Last weekend your middle school daughter spent all of her free time studying for a major math exam. Preparing for this exam was a family affair as you and your husband both helped her study. The weekend's study sessions engulfed your home; flash cards, scrap paper, pencils, and prior tests are still strewn around your kitchen serving as a testament to the effort she put into her studies. She was convinced she would ace the exam.

The results? She earned a C-.

How will your daughter react?

A: "I'm an idiot! I studied my hardest and I still can't succeed in this math class. Math is too hard and I'm just not smart enough. Despite my best efforts, I'm a failure and my teacher probably thinks I'm stupid."

B: "Yeah, I'm disappointed but this temporary setback doesn't mean that I don't understand math. I'm going to talk with my teacher tomorrow and ask him if I can review my test so I know what I did wrong and then I will do better in the future."

Scenario A demonstrates the fixed mind set. This child believes that her intelligence is a fixed trait which was ultimately threatened by receiving negative feedback regarding her mathematical abilities. She will most likely give up and stop putting forth the effort she needs in order to be successful because she views studying as a waste of time.

Scenario B demonstrates the growth mind set. This child believes that she is in control of her intelligence. Although she may not be happy with the outcome of her most recent test, she understands that she can improve her mathematical abilities if she takes the appropriate course of action. With applied effort and persistence, this student knows that she can do better in the future and her persistence will most likely lead to future academic success.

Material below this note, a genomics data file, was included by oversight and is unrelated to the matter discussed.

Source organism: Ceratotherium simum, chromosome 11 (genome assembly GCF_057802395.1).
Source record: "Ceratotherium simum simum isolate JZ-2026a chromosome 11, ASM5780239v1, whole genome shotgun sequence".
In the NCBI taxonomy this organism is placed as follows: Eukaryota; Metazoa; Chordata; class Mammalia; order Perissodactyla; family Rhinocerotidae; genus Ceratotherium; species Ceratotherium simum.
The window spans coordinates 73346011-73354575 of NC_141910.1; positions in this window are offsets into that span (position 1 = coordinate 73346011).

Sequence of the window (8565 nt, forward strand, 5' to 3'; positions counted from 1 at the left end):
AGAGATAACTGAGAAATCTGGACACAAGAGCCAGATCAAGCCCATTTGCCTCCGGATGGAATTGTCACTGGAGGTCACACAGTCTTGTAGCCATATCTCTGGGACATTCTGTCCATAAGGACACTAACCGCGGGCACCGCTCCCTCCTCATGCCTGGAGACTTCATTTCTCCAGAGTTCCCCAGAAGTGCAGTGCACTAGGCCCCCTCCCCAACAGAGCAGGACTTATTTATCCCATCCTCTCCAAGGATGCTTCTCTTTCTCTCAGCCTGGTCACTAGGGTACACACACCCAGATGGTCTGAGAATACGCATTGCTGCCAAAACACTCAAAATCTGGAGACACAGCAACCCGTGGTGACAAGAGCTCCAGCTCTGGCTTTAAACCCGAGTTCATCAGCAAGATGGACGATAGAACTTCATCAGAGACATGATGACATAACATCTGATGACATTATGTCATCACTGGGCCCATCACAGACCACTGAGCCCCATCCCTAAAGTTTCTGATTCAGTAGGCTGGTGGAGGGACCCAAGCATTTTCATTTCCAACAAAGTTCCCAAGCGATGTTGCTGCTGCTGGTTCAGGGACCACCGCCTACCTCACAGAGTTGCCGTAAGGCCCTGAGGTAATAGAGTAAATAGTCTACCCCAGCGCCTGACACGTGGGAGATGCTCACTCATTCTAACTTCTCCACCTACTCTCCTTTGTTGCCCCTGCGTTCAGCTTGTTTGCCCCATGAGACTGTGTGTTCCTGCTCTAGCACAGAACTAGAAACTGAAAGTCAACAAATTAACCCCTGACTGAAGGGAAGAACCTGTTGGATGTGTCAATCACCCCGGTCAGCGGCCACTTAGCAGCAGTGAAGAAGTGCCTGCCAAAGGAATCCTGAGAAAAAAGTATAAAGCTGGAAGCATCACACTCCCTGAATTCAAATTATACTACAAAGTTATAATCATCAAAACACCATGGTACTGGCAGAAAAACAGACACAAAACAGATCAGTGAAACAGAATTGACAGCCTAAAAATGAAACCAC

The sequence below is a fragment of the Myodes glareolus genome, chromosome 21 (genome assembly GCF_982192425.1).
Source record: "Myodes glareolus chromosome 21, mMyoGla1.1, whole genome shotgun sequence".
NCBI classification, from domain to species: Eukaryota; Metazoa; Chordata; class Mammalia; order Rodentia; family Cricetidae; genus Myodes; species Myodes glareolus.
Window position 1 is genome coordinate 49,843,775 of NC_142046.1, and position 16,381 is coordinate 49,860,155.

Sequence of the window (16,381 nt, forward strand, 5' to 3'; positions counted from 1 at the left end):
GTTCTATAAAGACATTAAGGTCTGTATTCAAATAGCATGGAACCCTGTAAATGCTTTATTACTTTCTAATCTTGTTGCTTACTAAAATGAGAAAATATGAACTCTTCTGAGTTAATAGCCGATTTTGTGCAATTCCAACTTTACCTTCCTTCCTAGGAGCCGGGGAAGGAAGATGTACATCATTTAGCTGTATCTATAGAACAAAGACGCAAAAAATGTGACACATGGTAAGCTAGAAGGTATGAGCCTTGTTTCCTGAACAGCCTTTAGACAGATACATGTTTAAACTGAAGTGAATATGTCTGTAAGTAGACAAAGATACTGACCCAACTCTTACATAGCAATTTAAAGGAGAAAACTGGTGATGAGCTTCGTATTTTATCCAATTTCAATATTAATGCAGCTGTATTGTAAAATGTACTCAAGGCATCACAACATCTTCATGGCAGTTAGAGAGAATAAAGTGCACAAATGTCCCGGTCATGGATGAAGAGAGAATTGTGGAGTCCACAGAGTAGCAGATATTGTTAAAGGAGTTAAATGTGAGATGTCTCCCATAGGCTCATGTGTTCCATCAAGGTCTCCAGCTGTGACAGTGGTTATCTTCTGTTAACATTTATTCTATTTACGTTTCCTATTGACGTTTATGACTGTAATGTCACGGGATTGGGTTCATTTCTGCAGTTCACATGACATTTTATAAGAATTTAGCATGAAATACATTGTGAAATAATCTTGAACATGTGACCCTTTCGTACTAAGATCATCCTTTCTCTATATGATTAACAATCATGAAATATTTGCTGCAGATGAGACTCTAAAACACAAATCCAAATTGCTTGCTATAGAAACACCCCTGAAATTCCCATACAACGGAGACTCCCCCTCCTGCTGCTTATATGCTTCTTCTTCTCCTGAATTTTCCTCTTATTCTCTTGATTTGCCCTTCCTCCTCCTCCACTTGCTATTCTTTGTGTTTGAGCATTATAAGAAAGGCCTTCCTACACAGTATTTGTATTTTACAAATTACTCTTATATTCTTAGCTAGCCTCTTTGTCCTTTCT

Stanford psychologist Carol Dweck believes that the way we approach our goals ultimately affects our achievement. Dweck conceptualized two distinct ways for approaching tasks suggesting that individuals with the fixed mind set believe that their abilities are crystallized and that they continually evaluate their skills to prove their abilities. Alternatively, individuals with a growth mind set believe they are in control of their abilities, which are cultivated through experience and applied effort (Dweck, 2006).

Jason Plaks and Kristin Stecher (2007) demonstrated that students who viewed their intelligence as malleable put forth more effort during periods of static performance when compared to students who perceived intelligence as a fixed trait. In essence, students of the growth mind set recognized that they were not making satisfactory progress and kicked their performance into overdrive resulting in academic success.

Thomas Edison once stated, "Many of life's failures are people who did not realize how close they were to success when they gave up." Perhaps those who kept going were the ones with the growth mind set.

The Bottom Line: Helping adolescents change the way they think about themselves and their abilities cannot only help them recover from temporary setbacks, but can also give them the power to tap into their potential which creates healthier and happier children.

References Cited
Dweck, C. (2006). Mindset: The New Psychology of Success. New York: Ballantine Books.
Dweck, C. (2010). Mindset. Retrieved from
Plaks, J., & Stecher, K. (2007). Unexpected improvement, decline, and stasis: A prediction confidence perspective on achievement success and failure. Journal of Personality and Social Psychology, 93(4), 667-684.

About the Author

Ann Naragon, Ph.D.

Ann Naragon, Ph.D., received her degree in educational psychology and specializes in adolescent development, relational aggression, and achievement motivation.

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